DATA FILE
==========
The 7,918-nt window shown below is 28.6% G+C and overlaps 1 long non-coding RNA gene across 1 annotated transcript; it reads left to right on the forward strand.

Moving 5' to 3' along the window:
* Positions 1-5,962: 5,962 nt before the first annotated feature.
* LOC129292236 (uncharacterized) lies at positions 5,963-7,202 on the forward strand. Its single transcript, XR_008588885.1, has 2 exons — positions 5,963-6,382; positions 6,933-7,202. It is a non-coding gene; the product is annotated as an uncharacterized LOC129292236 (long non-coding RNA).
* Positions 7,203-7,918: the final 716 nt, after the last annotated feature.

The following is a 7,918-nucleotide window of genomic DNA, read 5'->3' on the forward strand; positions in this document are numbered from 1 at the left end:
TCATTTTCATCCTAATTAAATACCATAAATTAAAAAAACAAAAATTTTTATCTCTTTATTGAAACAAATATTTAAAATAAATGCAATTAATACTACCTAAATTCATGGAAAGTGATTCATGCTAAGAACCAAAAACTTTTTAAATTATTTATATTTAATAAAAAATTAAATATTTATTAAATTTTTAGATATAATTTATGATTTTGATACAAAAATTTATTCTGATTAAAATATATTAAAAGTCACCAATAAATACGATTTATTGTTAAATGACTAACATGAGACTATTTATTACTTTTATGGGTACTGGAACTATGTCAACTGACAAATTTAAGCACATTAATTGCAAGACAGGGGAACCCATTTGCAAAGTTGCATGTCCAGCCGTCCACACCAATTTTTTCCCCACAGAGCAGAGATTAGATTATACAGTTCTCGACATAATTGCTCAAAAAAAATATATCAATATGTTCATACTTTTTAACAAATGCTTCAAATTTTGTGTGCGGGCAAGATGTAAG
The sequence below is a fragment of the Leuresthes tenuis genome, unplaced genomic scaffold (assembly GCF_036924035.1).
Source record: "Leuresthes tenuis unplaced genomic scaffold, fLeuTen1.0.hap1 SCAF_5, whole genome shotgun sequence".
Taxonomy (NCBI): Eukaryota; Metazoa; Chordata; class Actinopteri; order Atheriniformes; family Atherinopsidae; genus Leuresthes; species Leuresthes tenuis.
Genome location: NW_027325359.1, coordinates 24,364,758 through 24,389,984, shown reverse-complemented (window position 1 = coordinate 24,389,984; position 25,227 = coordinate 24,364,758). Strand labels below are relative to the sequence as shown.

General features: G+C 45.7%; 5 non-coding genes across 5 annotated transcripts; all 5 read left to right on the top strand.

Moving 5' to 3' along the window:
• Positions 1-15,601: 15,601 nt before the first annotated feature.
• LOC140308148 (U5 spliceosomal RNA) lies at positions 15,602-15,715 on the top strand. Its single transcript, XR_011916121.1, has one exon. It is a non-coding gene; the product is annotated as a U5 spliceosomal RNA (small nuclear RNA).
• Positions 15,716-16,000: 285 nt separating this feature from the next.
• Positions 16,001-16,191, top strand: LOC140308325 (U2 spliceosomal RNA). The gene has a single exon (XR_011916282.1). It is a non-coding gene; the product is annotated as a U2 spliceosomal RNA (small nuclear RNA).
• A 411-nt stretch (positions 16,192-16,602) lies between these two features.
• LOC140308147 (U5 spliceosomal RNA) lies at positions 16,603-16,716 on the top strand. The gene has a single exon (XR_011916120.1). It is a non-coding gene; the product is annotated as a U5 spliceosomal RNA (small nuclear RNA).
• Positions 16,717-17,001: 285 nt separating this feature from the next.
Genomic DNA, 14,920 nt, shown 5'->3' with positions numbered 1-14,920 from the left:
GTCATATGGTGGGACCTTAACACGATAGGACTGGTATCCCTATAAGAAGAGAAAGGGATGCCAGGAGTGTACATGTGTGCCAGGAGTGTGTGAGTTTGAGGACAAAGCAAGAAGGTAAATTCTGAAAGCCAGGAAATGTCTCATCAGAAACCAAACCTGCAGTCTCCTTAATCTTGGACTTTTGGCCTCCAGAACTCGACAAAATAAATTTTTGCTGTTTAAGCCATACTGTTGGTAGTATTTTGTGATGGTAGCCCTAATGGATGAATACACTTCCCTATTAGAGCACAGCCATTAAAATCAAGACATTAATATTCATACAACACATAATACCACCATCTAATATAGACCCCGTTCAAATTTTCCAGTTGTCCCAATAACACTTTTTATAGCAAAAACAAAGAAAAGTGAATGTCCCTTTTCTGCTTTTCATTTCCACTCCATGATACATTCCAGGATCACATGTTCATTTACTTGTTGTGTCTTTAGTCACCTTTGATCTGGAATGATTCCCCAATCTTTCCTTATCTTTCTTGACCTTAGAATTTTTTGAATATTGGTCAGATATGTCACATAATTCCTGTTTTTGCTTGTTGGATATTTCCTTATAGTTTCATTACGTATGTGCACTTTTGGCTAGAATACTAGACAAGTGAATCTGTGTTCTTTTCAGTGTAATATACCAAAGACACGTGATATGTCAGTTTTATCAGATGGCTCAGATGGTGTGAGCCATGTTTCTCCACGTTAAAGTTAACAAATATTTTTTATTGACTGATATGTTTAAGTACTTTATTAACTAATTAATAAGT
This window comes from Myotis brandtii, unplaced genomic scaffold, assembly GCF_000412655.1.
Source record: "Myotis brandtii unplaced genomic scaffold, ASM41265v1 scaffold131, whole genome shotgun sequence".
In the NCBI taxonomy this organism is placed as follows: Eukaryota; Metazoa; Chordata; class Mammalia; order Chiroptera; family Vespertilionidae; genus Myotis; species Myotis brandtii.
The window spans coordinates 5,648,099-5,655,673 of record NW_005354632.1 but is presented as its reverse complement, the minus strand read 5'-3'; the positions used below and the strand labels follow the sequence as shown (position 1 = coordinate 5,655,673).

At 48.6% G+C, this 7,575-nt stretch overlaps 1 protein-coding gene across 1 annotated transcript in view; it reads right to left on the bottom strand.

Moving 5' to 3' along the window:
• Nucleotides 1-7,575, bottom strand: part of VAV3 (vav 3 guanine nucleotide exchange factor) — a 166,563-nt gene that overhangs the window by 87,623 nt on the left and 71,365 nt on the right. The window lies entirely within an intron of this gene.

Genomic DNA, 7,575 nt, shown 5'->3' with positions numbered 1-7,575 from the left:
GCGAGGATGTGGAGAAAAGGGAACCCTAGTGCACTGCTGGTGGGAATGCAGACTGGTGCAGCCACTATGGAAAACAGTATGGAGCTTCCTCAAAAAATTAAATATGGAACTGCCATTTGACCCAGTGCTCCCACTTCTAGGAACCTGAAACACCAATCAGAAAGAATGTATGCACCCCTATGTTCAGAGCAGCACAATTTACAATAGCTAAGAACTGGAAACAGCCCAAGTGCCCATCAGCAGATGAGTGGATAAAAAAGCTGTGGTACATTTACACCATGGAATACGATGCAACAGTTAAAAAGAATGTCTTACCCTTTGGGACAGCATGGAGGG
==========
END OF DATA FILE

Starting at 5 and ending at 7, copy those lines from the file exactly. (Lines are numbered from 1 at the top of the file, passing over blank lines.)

* Positions 7,203-7,918: the final 716 nt, after the last annotated feature.

The following is a 7,918-nucleotide window of genomic DNA, read 5'->3' on the forward strand; positions in this document are numbered from 1 at the left end:
TCATTTTCATCCTAATTAAATACCATAAATTAAAAAAACAAAAATTTTTATCTCTTTATTGAAACAAATATTTAAAATAAATGCAATTAATACTACCTAAATTCATGGAAAGTGATTCATGCTAAGAACCAAAAACTTTTTAAATTATTTATATTTAATAAAAAATTAAATATTTATTAAATTTTTAGATATAATTTATGATTTTGATACAAAAATTTATTCTGATTAAAATATATTAAAAGTCACCAATAAATACGATTTATTGTTAAATGACTAACATGAGACTATTTATTACTTTTATGGGTACTGGAACTATGTCAACTGACAAATTTAAGCACATTAATTGCAAGACAGGGGAACCCATTTGCAAAGTTGCATGTCCAGCCGTCCACACCAATTTTTTCCCCACAGAGCAGAGATTAGATTATACAGTTCTCGACATAATTGCTCAAAAAAAATATATCAATATGTTCATACTTTTTAACAAATGCTTCAAATTTTGTGTGCGGGCAAGATGTAAG